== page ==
Monday, August 30, 2010
Okay. What I'm about to write is not to toot my own horn. It is meant to illustrate the title of this blog post. So bear with me.
Sitting outside on my mother's porch one afternoon, she told me some of the comments she has gotten from her friends that are reading 'Surrender the Wind'. She said, "Inga said she is in love with Seth, and so worried about him and Juleah, that she can't put the book down. Annette said the same thing. She loves Seth too, and is worried about Juleah." She then let out a little giggle. "I know what they mean. I fell in love with him too, and I worried so much about what was going to happen to him in Juleah that I couldn't stop reading."
I replied, "Thanks, mom. That's what I needed to hear."
Why? you ask. Because it should be the goal of every writer to cause the reader to be worried, concerned, and attached to your characters, especially to your hero and heroine. They want to feel these emotions. I know I do when I start a novel. And if I do not, I usually do not finish the book. I must be captured by emotion. I must be drawn in so closely to the problems, the fears, the danger that the characters are in to keep me glued to the pages. I must be worried about the heroine and hero. I must be concerned about what is going to happen next to them.
To sum it up:
Strive to bring the reader to the place where they feel the emotions of your characters. Do this by action. The sweat on your hero's brow, trickling down his neck. The tension your heroine feels as she watches danger approach.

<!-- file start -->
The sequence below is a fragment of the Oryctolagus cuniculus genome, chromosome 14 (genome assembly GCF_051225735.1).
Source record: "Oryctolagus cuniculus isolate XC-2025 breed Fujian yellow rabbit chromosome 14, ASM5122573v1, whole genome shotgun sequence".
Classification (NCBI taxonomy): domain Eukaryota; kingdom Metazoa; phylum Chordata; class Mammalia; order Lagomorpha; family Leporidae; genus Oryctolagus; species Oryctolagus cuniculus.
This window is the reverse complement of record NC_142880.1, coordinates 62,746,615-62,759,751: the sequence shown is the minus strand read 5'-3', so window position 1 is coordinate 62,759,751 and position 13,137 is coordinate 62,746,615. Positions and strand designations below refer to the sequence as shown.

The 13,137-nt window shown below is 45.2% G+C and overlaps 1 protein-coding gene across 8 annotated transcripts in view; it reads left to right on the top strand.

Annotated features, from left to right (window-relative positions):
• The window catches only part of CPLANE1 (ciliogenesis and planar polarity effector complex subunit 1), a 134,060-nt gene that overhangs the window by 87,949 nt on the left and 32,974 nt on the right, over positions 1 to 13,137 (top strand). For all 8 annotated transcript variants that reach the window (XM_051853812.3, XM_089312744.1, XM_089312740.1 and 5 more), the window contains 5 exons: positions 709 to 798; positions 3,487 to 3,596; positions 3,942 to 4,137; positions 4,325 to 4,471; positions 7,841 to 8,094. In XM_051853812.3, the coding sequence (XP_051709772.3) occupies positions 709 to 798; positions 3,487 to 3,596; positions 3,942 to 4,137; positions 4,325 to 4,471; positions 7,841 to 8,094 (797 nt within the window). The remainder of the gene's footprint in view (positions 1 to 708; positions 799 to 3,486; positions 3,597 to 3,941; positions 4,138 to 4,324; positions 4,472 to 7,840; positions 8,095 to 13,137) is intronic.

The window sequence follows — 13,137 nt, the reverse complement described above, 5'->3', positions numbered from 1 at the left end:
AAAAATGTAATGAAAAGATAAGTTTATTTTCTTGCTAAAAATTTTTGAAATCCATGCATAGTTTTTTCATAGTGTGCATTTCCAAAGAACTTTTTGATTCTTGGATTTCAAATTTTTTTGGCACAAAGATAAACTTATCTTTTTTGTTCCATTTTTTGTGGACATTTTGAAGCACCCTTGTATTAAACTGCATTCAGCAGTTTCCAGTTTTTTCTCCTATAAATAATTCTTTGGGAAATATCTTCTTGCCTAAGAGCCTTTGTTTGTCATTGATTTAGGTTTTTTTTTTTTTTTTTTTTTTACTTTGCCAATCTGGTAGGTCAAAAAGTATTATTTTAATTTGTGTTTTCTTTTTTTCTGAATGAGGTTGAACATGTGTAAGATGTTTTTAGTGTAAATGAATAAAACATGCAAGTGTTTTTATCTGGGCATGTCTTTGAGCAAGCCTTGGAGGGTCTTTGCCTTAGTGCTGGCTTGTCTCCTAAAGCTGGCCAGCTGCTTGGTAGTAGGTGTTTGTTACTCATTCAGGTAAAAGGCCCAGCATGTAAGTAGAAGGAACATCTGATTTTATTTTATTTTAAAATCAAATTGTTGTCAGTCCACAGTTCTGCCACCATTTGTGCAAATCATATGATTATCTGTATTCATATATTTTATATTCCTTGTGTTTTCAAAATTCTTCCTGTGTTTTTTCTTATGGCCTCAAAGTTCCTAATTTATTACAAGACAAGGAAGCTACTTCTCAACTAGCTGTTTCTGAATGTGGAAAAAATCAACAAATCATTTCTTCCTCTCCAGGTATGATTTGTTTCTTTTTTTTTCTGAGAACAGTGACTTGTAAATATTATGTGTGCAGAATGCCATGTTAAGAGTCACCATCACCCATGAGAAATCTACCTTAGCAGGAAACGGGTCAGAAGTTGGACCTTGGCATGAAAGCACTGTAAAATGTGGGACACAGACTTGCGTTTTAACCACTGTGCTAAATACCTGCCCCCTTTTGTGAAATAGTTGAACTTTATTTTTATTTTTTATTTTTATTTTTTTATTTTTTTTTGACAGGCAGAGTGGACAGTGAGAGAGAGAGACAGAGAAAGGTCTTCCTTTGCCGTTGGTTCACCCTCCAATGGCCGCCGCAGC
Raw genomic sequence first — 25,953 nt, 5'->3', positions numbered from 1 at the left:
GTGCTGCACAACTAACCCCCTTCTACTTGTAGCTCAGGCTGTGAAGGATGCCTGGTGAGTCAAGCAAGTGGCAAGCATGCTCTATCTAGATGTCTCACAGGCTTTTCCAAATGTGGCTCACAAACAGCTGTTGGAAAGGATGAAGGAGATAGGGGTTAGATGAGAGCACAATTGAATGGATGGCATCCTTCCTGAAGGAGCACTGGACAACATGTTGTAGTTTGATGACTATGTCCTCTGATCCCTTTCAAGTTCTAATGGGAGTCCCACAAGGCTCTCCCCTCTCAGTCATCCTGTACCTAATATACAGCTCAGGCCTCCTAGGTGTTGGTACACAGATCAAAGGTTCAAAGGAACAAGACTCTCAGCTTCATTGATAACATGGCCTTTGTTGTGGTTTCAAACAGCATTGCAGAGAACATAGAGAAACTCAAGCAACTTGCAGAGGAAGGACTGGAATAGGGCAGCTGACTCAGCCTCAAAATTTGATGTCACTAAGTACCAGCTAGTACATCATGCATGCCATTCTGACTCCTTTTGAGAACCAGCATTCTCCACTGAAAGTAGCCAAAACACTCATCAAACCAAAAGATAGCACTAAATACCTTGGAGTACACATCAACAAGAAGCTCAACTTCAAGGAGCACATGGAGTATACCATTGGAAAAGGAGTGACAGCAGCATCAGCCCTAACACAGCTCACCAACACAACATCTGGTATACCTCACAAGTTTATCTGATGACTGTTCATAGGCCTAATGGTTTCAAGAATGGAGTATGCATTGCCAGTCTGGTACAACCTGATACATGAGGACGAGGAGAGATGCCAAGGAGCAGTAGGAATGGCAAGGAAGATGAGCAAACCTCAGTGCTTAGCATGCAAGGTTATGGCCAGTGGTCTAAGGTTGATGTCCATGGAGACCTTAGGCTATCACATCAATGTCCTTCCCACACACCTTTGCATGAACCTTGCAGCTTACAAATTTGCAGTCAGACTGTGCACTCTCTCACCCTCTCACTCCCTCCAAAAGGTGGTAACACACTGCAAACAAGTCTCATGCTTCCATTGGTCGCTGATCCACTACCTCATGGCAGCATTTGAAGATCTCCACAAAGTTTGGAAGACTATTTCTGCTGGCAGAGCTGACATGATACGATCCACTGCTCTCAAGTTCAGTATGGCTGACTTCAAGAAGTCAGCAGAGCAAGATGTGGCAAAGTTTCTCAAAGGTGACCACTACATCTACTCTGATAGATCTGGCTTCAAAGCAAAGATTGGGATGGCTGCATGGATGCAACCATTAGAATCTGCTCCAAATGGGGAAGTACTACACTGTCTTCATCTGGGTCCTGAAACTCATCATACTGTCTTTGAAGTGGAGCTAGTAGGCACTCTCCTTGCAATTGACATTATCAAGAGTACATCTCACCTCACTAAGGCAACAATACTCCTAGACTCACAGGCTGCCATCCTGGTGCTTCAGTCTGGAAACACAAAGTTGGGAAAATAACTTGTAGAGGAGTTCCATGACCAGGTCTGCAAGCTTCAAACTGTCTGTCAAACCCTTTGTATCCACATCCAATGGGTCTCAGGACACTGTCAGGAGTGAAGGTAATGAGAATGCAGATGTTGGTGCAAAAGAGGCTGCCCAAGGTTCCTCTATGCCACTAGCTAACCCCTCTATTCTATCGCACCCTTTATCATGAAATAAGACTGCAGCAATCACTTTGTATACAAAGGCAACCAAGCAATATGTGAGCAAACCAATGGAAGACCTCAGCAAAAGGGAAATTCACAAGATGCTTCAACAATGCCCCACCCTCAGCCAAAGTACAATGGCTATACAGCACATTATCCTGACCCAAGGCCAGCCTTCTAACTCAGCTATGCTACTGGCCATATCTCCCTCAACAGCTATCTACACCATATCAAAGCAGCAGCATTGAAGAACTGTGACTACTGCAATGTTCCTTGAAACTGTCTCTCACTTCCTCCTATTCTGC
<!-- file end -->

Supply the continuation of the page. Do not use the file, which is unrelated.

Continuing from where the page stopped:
Keep in mind that for most people emotions, such as empathy, are deeply felt and deeply hidden. Do not be afraid as a writer to keep it this way --- in check and in control. If your hero keeps his passion in control, let's say his desire to strike out due to mounting emotions, wait for the right time and the right place to let loose, then you will avoid melodrama.
The greatest way to tap into your readers' empathy is by exposing your characters deep-seated emotions. While writing about the suffering your heroine is going through, perhaps she suffers privately, when she is alone, without others noticing. Something might trigger her hidden pain, either through scene or dialogue, and suddenly she opens up. Or the whole dam breaks.
In the novel I am currently writing, Before the Scarlet Dawn, my heroine, Eliza, longs to be loved for who and what she is on the inside, not for her outward beauty. I take her on a whirlwind of experiences that lead up to a day when she is broken and gives in, surrenders to that longing. At the end of the chapter, when 'he drew her inside and shut the door' the reader is left with the question 'what happened behind that closed door?'. This ending builds worry in the reader. Moving forward it unravels, and when Eliza is faced with the deepest of rejections, her life takes a drastic turn leading to . . . well, you'll have to read the book when it is released in early 2012.
In what way are you building empathy in your work in progress, or in a novel you have written?
Posted by Rita Gerlach at 10:27 AM